Arthur Evans was also interested in coins and European prehistory, clearly influenced by his father. He managed to convince the Bodleian Library to move the coin collection to the Ashmolean (1922: Heberden coin room). He excavated sites around Oxford and beyond (e.g. the Roman villa at Frilford, near Oxford, and the late Celtic urnfield cemetery at Aylesford in Kent) and was one of Oxford's first field archaeologists.
In 1901 he was elected fellow of the Royal Society and in 1936 he received the prestigious Copley medal, among the many other academic and scientific distinctions. During WW I, he was president of the Society of Antiquaries (1914–19) and of the British Association (1916–19), and as a trustee of the British Museum helped, in 1918, to rescue that institution from the Air Board, and hasten its rehabilitation.
Well-off by birth, he always lived comfortably and within an intellectually vibrant environment. He grew up in Nash Mills, Hemel Hempstead. During his keepership in Oxford he originally stayed with his wife Margaret at 33 Holywell Street and from 1894 until his death at Youlbury in Boar's Hill near Abingdon. Following his father's and uncle's deaths in 1908 he became the recipient of two legacies which he largely invested in his archaeological work in Crete.
In 1908 he presented part of his father's collection to the Ashmolean. The rest was given in 1927. In 1938 he gave a large part of his private collection to the Museum, although objects, which he had personally acquired, were, almost annually, being presented to the Ashmolean over a period of 60 years.
Arthur Evans died in 1941 at the age of 90. Evans was of small build, thickset, of great strength and endurance. Wealth at death according to the Oxford Dictionary of National Biography £182,460 14s. He had no children.
Following Evans's death, the remainder of his archaeological collections were bequeathed to the Ashmolean. So was the archival material, especially that relating to his work at the Ashmolean and his archaeological work in Greece and beyond. The papers were originally sorted out by Dame Joan Evans. The initial deposit of papers was part of the 'Sir Arthur Evans bequest'' presented to the Ashmolean by Dame Joan Evans in 1941.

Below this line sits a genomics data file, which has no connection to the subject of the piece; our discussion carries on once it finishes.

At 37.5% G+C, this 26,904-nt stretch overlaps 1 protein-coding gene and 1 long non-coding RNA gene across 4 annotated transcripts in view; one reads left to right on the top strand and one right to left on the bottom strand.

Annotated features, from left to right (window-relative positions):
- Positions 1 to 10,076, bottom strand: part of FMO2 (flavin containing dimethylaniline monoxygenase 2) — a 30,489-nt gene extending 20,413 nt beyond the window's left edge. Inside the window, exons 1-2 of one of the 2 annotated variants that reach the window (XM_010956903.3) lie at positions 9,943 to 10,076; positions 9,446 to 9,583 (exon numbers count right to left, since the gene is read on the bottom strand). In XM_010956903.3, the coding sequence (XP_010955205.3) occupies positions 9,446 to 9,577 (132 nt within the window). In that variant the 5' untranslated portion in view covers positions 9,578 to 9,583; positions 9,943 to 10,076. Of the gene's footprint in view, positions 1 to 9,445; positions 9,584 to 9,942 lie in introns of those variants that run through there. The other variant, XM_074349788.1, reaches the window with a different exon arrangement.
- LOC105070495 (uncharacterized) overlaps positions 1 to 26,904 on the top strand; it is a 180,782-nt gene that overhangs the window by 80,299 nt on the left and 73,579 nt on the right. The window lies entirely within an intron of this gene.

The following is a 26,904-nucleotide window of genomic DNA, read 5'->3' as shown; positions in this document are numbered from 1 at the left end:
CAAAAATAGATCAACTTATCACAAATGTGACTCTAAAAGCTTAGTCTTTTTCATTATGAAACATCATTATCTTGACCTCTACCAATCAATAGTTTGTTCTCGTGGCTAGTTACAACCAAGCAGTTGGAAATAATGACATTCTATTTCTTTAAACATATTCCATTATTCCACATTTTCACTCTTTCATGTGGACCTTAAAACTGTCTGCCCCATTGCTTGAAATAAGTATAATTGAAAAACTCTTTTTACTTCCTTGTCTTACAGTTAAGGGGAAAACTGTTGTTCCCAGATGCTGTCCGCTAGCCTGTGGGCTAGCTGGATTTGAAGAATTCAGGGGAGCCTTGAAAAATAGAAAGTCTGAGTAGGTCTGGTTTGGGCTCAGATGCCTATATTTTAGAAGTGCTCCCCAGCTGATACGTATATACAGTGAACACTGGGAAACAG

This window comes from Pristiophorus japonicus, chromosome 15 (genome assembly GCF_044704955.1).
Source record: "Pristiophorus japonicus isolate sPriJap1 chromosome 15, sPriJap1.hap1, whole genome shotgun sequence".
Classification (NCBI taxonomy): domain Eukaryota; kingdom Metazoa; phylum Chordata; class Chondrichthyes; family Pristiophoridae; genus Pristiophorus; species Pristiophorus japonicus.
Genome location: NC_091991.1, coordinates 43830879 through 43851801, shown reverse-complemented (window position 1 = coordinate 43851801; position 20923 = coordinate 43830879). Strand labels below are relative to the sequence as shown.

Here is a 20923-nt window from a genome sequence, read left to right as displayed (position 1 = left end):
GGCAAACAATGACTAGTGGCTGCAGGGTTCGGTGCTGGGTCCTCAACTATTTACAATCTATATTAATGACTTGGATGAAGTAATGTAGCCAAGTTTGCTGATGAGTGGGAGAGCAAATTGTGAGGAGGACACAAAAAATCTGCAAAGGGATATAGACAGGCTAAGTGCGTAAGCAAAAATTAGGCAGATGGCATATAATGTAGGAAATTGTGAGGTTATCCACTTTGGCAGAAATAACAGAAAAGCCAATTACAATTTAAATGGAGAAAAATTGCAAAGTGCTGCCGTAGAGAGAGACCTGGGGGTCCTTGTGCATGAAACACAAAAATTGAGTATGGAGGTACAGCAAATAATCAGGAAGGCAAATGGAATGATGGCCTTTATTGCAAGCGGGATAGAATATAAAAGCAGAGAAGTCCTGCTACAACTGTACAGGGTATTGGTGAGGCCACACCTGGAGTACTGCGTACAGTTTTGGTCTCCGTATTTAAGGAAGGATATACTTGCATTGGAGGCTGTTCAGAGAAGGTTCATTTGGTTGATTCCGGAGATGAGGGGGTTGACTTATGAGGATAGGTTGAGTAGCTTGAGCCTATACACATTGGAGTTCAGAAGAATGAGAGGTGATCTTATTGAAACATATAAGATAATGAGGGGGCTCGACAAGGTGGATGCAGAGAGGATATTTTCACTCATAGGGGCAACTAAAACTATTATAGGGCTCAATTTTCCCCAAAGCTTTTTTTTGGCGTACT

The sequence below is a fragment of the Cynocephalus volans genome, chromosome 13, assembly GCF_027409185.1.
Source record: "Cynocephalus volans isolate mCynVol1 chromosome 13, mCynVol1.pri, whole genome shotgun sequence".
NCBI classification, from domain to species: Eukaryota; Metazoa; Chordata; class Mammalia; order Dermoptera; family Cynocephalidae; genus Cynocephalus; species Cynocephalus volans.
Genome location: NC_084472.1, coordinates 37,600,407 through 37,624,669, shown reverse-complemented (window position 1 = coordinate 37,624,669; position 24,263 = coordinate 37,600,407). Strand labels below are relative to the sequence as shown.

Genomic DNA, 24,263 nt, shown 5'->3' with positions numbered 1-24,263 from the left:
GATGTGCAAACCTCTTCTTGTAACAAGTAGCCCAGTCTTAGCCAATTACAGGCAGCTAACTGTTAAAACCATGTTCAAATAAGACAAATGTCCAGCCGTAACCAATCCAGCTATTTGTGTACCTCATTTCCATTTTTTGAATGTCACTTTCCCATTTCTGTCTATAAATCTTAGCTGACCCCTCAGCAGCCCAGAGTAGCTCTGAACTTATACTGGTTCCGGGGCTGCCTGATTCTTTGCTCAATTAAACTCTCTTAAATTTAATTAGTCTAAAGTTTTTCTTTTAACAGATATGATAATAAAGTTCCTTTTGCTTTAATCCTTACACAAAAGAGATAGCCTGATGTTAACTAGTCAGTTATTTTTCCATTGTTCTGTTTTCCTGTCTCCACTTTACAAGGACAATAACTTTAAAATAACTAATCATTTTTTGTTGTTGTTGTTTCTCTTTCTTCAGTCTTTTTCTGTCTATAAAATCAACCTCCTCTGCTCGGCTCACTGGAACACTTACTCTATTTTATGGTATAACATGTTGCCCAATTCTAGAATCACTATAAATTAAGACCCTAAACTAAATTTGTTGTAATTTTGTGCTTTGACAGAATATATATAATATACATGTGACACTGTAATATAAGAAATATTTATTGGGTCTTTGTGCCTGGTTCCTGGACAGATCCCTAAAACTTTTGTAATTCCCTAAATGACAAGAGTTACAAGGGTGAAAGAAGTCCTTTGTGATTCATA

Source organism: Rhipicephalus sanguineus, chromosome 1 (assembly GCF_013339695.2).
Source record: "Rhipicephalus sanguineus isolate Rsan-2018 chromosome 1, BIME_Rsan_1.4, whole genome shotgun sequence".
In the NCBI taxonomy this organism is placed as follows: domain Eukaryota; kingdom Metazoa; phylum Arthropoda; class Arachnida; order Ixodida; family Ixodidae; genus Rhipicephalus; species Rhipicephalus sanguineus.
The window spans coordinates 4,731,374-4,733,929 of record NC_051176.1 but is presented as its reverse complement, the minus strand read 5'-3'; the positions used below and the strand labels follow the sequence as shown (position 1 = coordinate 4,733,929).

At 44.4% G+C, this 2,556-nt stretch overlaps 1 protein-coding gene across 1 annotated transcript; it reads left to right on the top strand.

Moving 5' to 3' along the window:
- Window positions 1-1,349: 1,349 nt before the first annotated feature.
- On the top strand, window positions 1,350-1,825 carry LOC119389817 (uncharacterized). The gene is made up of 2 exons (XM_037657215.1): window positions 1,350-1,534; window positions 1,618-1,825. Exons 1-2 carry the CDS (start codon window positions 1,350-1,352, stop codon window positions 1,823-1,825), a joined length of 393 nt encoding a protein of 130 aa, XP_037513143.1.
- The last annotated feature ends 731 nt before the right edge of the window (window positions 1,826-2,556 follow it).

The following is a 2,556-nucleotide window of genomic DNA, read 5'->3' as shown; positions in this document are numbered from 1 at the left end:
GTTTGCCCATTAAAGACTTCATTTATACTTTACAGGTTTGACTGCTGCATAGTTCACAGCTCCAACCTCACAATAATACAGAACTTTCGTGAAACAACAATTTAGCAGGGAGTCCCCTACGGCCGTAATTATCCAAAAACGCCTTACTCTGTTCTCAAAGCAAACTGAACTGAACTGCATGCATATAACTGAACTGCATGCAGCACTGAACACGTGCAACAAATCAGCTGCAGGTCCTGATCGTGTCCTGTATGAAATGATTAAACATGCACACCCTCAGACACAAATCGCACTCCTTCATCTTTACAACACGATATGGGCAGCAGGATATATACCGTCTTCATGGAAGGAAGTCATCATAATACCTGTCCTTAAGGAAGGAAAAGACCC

The remainder of the papers were largely bequeathed to his nephew John Dickinson Evans, son of Lewis Evans, who in turn passed them to his own son. This son was married to Barbara Evans and on her husband's death she passed the papers to his brother Arthur L. Evans Esq. of South Africa. Aside from these papers, a small selection was also in the possession of John Evans' daughter Joan. She bequeathed her papers to the Ashmolean Museum but instead they were collected by Arthur L. Evans and taken back to South Africa. In 1985 Arthur L. Evans made a formal gift of all of the remaining papers to the Ashmolean Museum.
The Ashmolean, representing the University of Oxford, holds the copyright on all the Evans/Knossos unpublished material that came to it through Evans' 1941 will. Copyright in the unpublished material that came to the Museum from Arthur L. Evans (Evans' great-nephew in South Africa) in the early 1980s was explicitly assigned to the Ashmolean Museum at the time. The Mackenzie, Fyfe and Doll's notebooks were produced while their authors were employed by Evans at Knossos and the copyright in these also belonged to Evans (they came to the Museum via the same source). All the other archival material has been donated by deed of gift and is Ashmolean property.
Major biographies and articles on Evans's life and work: